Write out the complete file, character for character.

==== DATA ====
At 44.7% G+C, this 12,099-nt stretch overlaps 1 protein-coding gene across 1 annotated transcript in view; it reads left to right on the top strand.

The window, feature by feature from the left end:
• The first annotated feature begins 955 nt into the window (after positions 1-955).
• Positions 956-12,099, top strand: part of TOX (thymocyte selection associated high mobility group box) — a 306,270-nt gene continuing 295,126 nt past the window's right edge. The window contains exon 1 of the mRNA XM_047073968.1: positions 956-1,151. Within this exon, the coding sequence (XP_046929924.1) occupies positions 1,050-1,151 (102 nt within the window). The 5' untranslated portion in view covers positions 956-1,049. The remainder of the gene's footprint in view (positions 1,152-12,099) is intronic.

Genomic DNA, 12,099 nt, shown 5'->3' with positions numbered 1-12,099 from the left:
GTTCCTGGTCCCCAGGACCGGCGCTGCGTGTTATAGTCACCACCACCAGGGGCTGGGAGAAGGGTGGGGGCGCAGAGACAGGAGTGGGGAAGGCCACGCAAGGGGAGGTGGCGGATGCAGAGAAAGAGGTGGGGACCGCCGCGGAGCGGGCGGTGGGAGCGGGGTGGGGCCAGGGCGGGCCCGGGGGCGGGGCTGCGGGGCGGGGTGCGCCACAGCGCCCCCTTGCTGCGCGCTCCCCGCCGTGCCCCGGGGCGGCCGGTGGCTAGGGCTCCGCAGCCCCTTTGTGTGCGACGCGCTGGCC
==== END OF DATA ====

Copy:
At 44.7% G+C, this 12,099-nt stretch overlaps 1 protein-coding gene across 1 annotated transcript in view; it reads left to right on the top strand.

The window, feature by feature from the left end:
• The first annotated feature begins 955 nt into the window (after positions 1-955).
• Positions 956-12,099, top strand: part of TOX (thymocyte selection associated high mobility group box) — a 306,270-nt gene continuing 295,126 nt past the window's right edge. The window contains exon 1 of the mRNA XM_047073968.1: positions 956-1,151. Within this exon, the coding sequence (XP_046929924.1) occupies positions 1,050-1,151 (102 nt within the window). The 5' untranslated portion in view covers positions 956-1,049. The remainder of the gene's footprint in view (positions 1,152-12,099) is intronic.

Genomic DNA, 12,099 nt, shown 5'->3' with positions numbered 1-12,099 from the left:
GTTCCTGGTCCCCAGGACCGGCGCTGCGTGTTATAGTCACCACCACCAGGGGCTGGGAGAAGGGTGGGGGCGCAGAGACAGGAGTGGGGAAGGCCACGCAAGGGGAGGTGGCGGATGCAGAGAAAGAGGTGGGGACCGCCGCGGAGCGGGCGGTGGGAGCGGGGTGGGGCCAGGGCGGGCCCGGGGGCGGGGCTGCGGGGCGGGGTGCGCCACAGCGCCCCCTTGCTGCGCGCTCCCCGCCGTGCCCCGGGGCGGCCGGTGGCTAGGGCTCCGCAGCCCCTTTGTGTGCGACGCGCTGGCC